March 17 - 21, 2014

Bach Sleeps in on Sundays – Bach spent most of his life in serve to the Lutheran Church and his God, but he did write secular music too. Here we focus on a five year period of Bach’s life, the time in which he worked for Prince Leopold of Anhalt-Kothen. The cello suites, the violin sonatas and partitas, and the Brandenberg concerti were all composed by Bach, in this five year period.

 

March 10 - 14, 2014

Latin Carnival – From Padilla and Ponce to Ginastera, Villa-Lobos and Piazzolla, we're exploring music by Latin-American composers.

 

March 3 - 7, 2014

You and the Night and the Music –  Novelists who have built their plots around great music. Join us as we step inside the minds of authors groping for the words to describe the feelings and emotions of the music. We begin with an inspiring mandolin, and the letters of T.S. Eliot. In Thursday’s program Bill tells the story of a violin maker and part-time sleuth with a nostalgic longing for Bach. Dvorák falls in love and an author reminisces about his father’s final journey with Beethoven. We end our travels through literature and music with a dream of the devil and E.M. Forster’s vision of Beethoven from Howard’s End.


 February


 

February 24 - 28, 2014

Exploring Two Very Different Worlds – Beginning in 1786 at the first hearing of Mozart's opera The Marriage of Figaro, we’ll explore the stream of masterpieces, including operas, symphonies, piano concertos, and chamber works that Mozart wrote in the last five years of his life. He was in his early thirties and navigating the political life of a court composer in Vienna while partying with the passion of the young man that he was, and all the while producing one masterpiece after another. On November 20, 1791, Mozart took to his bed, and still he brought in one of his protégés to write notes and phrases down. On December 5 Mozart died, with his requiem mass unfinished. From these years alone, Mozart left a body of work that expresses a universe of imagination and emotions.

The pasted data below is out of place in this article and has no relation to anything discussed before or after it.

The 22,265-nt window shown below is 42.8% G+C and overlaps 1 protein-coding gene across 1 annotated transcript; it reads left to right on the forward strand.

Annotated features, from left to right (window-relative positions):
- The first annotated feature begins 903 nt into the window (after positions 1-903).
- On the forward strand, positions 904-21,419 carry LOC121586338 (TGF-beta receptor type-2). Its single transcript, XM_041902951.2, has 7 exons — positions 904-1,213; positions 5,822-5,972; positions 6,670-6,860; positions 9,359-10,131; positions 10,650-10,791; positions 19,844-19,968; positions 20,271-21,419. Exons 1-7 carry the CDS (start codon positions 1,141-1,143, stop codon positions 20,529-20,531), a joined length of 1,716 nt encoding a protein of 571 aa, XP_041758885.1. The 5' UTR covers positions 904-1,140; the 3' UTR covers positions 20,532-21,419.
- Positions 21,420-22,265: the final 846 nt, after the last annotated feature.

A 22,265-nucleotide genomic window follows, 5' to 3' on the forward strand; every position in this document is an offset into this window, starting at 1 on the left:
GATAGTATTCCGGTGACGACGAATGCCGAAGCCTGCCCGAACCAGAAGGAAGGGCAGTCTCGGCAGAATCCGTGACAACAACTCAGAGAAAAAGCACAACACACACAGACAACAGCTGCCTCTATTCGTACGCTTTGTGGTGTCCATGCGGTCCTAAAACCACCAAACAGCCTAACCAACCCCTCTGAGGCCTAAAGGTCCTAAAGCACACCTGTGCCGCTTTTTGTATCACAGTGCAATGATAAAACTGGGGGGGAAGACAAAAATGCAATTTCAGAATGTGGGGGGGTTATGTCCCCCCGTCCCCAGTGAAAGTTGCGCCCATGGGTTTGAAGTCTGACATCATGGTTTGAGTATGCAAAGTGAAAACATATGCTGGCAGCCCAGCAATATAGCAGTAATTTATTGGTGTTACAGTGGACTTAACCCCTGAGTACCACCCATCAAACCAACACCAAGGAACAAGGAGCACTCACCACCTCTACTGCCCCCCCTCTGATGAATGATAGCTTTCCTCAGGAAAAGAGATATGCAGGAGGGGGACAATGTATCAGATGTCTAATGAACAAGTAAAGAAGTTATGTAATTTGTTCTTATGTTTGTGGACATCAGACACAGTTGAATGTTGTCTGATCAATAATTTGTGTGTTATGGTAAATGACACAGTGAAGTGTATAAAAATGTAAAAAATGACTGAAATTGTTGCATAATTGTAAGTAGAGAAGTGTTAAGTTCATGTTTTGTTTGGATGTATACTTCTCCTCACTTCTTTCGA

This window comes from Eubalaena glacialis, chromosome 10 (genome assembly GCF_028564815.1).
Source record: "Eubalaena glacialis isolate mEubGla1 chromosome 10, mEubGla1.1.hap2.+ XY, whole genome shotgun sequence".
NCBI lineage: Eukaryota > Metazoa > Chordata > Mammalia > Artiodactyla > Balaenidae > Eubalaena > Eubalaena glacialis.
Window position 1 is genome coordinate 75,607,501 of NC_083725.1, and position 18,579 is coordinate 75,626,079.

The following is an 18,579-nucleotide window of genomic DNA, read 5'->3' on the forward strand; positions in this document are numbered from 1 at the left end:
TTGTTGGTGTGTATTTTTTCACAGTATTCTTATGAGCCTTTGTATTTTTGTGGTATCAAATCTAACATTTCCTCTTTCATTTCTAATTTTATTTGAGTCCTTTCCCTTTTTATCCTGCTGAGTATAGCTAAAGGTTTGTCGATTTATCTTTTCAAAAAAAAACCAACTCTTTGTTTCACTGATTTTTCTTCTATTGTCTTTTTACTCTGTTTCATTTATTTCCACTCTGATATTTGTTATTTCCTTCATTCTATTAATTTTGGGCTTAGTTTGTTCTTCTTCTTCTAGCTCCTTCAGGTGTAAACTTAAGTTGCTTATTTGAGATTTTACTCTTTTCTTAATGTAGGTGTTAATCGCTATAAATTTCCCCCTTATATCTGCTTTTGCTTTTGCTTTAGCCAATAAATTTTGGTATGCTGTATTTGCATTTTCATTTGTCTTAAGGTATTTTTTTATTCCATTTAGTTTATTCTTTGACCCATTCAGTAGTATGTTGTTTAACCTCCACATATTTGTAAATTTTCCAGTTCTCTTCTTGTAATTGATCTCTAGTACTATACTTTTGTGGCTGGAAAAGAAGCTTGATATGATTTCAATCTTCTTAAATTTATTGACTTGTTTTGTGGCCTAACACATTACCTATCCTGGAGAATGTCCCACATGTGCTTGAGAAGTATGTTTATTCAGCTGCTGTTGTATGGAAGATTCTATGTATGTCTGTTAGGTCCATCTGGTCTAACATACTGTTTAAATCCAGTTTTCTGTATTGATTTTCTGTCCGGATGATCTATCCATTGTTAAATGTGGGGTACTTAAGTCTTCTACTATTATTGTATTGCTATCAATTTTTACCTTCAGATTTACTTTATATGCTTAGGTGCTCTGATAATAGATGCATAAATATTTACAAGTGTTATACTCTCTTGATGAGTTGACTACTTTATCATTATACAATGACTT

February 17 - 21, 2014

Shostakovich, Part II – This week we conclude our two-part series on the life and times of Dmitri Shostakovich.  From his later symphonies to the Jazz Suite No. 2, Bill explores all forms of Shostakovich’s writing. Starting with Shostakovich’s  Four Romances after Pushkin, Op. 46, and his Symphony No. 5, The Market Place from The Gadfly, Op. 97, Bill ends the week with Kim Kashkashian playing a beautiful performance of the Viola Sonata with Robert Levin.

 

February 10 - 14, 2014

Shostakovich, Part I "He forged a musical language of colossal emotional power" says Grove’s Dictionary.  This week will be the first of a two-part series exploring the life and times of Dmitri Shostakovich. From his four-note "D-Es-C-H" signature to the musical sounds of the KGB knocking on his door, Bill will help us understand these hidden meanings in his music. Born in Tsarist Russia and living through the establishment of the USSR, his music reflects all of these political changes with emotional depth for the world to hear. Also, having his ear to the ground for music from other places, we will hear his Tahiti Trot and waltzes.

 

February 3 - 7, 2014

Magnificent Magyars – Surveying 500 years of music in Hungary. This week we’ll delve into the rich musical history of Hungary, starting with ancient sacred music and working our way through Liszt, Kodaly, Bartók and Hungarian gypsy music.


January


 

January 27 - 31, 2014